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Separation Anxiety: When New Moms Return to Work

Learn how to deal with your baby's anxiety -- and your own -- when it's time to begin childcare and go back to work.
Separation Anxiety: When New Moms Return to Work

Separation Anxiety: When New Moms Return to Work

In addition to getting back into the swing of things at work, you'll also have the challenge of being away from your new baby. You have just spent every minute of your life with your new baby, and now the focus is changing. It is perfectly normal to miss your baby when you first go back to work.

Easing Your Pain of Separation

Whether you want to be at work or you have to be at work, you are there. The separation from your baby can be worse if you'd rather not be at work, but either way, you may still miss your baby. There are several things you can do to help ease the pain of separation.

For one, bring a picture or two of your baby to work. Place these where you might normally see them, like your desk or your locker. You might even consider wearing a locket with your baby's picture tucked safely inside. The frequent sight of your baby's face will help you transition into days of separation.


Be sure that you know how to get a hold of whomever is watching your baby during your work hours. Feel free to call just to check in, even though your little one is too small to talk to you. Chances are, she'll always be fine, but the ability to check can do a lot to reassure you.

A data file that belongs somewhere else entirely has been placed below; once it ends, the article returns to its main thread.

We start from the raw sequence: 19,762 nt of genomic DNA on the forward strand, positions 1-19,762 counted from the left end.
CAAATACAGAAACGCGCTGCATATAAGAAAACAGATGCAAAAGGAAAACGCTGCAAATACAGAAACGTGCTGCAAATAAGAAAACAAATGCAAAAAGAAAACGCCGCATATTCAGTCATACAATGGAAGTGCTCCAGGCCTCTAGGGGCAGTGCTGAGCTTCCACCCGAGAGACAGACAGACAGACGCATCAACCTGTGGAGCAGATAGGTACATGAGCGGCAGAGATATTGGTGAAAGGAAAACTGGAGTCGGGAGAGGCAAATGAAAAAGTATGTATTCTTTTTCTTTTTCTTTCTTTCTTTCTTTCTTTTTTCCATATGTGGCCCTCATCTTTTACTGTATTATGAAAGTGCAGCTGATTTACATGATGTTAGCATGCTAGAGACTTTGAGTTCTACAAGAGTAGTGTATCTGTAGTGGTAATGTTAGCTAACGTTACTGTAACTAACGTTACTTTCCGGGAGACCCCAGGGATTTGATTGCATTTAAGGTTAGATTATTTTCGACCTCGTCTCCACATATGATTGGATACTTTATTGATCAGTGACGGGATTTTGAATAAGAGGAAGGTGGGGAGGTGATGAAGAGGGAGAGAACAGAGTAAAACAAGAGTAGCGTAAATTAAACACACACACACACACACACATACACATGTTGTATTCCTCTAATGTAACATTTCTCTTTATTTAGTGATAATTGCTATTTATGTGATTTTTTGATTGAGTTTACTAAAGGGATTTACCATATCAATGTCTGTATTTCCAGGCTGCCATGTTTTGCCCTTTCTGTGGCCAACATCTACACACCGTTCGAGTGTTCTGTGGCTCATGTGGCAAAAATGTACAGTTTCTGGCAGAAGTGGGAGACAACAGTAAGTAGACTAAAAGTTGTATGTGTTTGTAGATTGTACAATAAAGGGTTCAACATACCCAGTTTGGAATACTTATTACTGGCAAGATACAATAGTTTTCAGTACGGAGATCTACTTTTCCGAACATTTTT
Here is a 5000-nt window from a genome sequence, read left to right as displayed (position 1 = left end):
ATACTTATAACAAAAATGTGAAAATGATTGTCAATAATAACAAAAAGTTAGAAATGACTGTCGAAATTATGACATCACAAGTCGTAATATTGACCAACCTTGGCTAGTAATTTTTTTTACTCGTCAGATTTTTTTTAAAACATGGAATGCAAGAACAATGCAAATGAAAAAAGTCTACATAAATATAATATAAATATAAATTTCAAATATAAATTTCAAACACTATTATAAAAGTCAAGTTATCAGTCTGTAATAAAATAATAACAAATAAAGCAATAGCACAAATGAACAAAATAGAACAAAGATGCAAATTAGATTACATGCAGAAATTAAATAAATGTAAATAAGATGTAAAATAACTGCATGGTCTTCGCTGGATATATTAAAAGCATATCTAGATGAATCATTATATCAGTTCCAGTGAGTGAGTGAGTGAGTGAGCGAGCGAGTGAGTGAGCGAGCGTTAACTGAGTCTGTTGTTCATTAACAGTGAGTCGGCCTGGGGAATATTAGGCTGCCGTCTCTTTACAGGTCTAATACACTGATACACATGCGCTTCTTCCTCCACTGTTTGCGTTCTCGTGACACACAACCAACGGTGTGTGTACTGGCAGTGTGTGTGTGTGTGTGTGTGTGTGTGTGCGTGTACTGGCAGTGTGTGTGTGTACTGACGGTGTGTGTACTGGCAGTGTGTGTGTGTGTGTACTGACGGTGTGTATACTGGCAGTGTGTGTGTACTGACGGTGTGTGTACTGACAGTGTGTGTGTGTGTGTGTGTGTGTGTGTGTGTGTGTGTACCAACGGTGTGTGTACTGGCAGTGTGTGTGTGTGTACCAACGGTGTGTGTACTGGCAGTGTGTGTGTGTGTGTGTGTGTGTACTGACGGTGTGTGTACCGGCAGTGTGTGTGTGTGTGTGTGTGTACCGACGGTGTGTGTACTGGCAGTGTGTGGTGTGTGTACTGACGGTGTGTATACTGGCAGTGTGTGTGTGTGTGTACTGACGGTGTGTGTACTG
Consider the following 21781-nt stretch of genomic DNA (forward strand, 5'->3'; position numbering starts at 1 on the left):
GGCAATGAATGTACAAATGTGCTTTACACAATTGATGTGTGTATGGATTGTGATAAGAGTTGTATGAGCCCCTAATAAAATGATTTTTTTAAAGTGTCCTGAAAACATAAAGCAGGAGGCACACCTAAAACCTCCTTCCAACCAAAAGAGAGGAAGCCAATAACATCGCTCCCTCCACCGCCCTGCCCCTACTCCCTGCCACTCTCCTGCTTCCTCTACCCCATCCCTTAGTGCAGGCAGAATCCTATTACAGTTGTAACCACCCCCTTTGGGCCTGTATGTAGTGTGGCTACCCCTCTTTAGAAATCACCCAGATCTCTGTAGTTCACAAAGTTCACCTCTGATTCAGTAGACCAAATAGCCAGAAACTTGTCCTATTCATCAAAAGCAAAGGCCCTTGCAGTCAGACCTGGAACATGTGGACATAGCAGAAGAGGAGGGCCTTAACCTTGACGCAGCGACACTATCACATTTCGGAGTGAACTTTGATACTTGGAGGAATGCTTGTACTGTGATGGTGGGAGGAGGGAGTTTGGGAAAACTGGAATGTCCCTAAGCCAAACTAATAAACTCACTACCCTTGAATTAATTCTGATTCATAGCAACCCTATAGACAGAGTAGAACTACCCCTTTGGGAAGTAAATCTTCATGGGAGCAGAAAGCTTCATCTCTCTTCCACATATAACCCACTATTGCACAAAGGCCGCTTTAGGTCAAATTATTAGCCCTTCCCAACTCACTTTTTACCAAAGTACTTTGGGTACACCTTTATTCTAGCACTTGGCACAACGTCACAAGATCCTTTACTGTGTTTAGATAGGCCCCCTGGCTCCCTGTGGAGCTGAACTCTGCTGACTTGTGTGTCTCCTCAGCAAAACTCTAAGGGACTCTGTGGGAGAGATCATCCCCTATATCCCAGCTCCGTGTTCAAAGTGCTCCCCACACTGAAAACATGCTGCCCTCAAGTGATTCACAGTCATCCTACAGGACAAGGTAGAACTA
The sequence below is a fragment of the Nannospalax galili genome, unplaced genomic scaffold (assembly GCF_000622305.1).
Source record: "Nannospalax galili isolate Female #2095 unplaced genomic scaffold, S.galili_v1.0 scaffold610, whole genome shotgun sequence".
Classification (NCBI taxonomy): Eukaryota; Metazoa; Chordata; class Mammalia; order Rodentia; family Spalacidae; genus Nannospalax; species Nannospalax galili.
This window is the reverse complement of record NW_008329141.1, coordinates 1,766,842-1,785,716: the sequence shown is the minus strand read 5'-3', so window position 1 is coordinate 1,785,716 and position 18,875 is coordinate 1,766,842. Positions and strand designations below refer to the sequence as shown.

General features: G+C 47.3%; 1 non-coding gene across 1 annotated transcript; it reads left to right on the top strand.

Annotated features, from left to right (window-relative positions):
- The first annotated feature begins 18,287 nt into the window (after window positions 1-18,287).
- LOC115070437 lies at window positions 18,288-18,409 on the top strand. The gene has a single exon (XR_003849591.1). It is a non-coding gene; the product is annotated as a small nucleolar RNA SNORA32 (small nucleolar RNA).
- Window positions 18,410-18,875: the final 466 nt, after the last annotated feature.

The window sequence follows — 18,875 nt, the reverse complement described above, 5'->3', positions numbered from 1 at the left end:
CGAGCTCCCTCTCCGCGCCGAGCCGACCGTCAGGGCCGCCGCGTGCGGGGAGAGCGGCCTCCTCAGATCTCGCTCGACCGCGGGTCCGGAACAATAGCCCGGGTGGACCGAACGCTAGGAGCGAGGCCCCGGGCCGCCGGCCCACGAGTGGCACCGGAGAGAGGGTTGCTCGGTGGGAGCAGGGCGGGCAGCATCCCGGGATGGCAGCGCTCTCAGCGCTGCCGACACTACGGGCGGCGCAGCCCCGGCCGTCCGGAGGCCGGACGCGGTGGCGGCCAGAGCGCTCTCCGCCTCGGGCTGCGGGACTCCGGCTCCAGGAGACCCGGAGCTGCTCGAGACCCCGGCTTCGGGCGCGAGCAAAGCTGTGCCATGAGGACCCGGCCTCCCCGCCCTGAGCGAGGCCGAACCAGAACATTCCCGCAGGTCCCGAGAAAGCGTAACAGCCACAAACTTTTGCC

E Fact

Some babies will have a preference for a particular parent. If this is true, try saying good-bye to that parent from home and having the other parent take the baby to child care. If your husband is the favorite at one point, don't be hurt. Children are fickle at this age and change their minds often.

A must for getting used to being away from your baby is having absolute confidence in your child care. A little nervousness is natural, but if you are sincerely worried about your baby's well-being while you're at work, you're not going to get much work done.

Also consider visiting your child or having your husband visit your child during the day. This can help ease your fears. You may even be able to have lunch with your child. If you hire someone to care for your baby at your home, try to go home for your lunch break and spend some time with your baby in a comfortable setting.

The truth is that many moms have trouble dealing with initial separation from their babies. It usually gets easier with time, but if you feel that you are not getting any more comfortable with the situation, perhaps you need to get help. If you have continually intrusive thoughts about your baby during the day, to the point of not being able to work or concentrate, consider talking to your doctor or midwife. Some medical help may be in order.

Dealing with Your Baby's Anxiety

Most babies are blissfully unaware that their parents have gone to work during the day. They are aware of their new surroundings and the new people around them, but it is usually not distressing to them. What may be distressing to your baby is a change in the lifestyle they were used to having.

Did you pick a child-care facility that will listen to what your baby's schedule has been? Do they have enough people or few enough babies to give your baby the attention he needs? As long as your very young baby has his needs met, he should not become stressed over being someplace other than with you. However, as your baby gets older, separation anxiety can become a very real issue. This can happen as early as about six months. It can also happen later, or your baby may skip it all together.

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